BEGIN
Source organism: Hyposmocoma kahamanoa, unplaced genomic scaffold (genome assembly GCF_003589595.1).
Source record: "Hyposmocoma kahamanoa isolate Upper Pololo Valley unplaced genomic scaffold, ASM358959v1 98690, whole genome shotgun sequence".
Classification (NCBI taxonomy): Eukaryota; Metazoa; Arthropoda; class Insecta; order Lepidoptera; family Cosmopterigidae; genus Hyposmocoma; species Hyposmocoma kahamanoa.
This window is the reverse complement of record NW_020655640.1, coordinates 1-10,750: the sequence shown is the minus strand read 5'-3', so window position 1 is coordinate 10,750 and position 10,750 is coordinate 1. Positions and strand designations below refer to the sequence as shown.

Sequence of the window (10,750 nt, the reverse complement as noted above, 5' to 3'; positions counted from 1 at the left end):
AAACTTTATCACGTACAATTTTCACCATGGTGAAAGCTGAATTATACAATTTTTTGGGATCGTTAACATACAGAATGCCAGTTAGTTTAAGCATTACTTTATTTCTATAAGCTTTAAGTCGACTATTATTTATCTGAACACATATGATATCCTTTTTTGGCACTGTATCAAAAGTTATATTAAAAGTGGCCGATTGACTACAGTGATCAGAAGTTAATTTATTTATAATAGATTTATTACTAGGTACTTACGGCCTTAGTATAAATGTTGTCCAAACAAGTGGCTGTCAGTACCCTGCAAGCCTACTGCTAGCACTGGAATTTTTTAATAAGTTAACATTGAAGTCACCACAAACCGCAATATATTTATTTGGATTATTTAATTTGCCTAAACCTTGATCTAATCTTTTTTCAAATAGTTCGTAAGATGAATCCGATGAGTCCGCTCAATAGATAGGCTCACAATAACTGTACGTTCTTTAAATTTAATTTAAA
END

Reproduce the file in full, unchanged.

Source organism: Hyposmocoma kahamanoa, unplaced genomic scaffold (genome assembly GCF_003589595.1).
Source record: "Hyposmocoma kahamanoa isolate Upper Pololo Valley unplaced genomic scaffold, ASM358959v1 98690, whole genome shotgun sequence".
Classification (NCBI taxonomy): Eukaryota; Metazoa; Arthropoda; class Insecta; order Lepidoptera; family Cosmopterigidae; genus Hyposmocoma; species Hyposmocoma kahamanoa.
This window is the reverse complement of record NW_020655640.1, coordinates 1-10,750: the sequence shown is the minus strand read 5'-3', so window position 1 is coordinate 10,750 and position 10,750 is coordinate 1. Positions and strand designations below refer to the sequence as shown.

Sequence of the window (10,750 nt, the reverse complement as noted above, 5' to 3'; positions counted from 1 at the left end):
AAACTTTATCACGTACAATTTTCACCATGGTGAAAGCTGAATTATACAATTTTTTGGGATCGTTAACATACAGAATGCCAGTTAGTTTAAGCATTACTTTATTTCTATAAGCTTTAAGTCGACTATTATTTATCTGAACACATATGATATCCTTTTTTGGCACTGTATCAAAAGTTATATTAAAAGTGGCCGATTGACTACAGTGATCAGAAGTTAATTTATTTATAATAGATTTATTACTAGGTACTTACGGCCTTAGTATAAATGTTGTCCAAACAAGTGGCTGTCAGTACCCTGCAAGCCTACTGCTAGCACTGGAATTTTTTAATAAGTTAACATTGAAGTCACCACAAACCGCAATATATTTATTTGGATTATTTAATTTGCCTAAACCTTGATCTAATCTTTTTTCAAATAGTTCGTAAGATGAATCCGATGAGTCCGCTCAATAGATAGGCTCACAATAACTGTACGTTCTTTAAATTTAATTTAAA